Consider the standard CSRF protection of a Ruby on Rails application: a CSRF token is embedded in the HTML page, while at the same time stored encrypted as part of the session cookie. When making a request, the embedded token is sent along the cookie, and the server can then check whether they match.
Suppose now to open the same application in two separate browser tabs. They will have different CSRF tokens and as such different session cookies. However, when I make post requests there are no CSRF issues.
This raises the question: what is the scope of a browser cookie? If the scope were global (i.e. valid across different browser tabs), then as soon as I opened the second tab the first session cookie would have been overwritten (as they come from the same origin and have the same key). But I can make POST requests from the first tab, and they do not fail, implying that each tab has its own set of cookies.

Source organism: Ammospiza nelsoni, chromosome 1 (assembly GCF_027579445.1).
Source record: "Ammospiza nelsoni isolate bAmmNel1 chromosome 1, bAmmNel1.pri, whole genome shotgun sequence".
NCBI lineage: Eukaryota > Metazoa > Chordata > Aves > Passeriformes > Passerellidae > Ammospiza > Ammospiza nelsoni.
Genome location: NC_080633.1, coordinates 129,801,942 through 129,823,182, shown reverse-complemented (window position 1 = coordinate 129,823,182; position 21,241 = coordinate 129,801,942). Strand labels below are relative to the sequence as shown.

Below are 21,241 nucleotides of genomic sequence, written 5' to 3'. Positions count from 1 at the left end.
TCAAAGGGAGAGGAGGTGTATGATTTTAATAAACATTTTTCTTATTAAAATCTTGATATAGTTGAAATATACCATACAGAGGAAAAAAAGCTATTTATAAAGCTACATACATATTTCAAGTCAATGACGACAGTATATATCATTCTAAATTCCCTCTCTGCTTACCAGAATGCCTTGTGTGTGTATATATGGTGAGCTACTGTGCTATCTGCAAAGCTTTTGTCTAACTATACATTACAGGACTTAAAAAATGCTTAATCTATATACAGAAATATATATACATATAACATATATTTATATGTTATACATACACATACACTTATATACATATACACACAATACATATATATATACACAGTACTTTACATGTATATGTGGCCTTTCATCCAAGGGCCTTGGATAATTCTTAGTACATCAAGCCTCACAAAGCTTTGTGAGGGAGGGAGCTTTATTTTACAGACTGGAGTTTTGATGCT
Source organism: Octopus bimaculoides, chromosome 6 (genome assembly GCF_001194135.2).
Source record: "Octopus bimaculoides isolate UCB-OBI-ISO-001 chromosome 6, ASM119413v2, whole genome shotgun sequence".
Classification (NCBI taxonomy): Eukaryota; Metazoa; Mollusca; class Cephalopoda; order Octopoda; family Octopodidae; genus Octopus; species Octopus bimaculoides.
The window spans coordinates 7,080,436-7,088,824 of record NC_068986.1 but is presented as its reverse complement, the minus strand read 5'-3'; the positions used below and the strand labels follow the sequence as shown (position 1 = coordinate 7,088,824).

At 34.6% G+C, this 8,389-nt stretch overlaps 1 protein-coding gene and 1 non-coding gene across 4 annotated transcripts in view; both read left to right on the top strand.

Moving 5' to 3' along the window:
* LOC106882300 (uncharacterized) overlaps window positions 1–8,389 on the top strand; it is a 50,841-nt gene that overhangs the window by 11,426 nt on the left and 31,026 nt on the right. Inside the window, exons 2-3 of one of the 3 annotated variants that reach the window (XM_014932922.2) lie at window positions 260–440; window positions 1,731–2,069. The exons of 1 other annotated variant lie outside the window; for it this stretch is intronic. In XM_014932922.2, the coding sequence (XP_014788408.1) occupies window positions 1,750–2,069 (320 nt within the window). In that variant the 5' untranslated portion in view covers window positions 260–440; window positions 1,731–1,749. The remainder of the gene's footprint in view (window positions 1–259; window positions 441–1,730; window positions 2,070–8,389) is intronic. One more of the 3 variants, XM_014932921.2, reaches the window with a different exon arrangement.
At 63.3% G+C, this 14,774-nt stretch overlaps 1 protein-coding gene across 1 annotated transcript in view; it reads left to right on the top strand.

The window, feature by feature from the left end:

On the other hand, if I log in in one tab and open a second one, I obviously have an application session in the second tab too, implying that cookies are shared across browser tabs.
So then, what is the true "scope" of a browser cookie?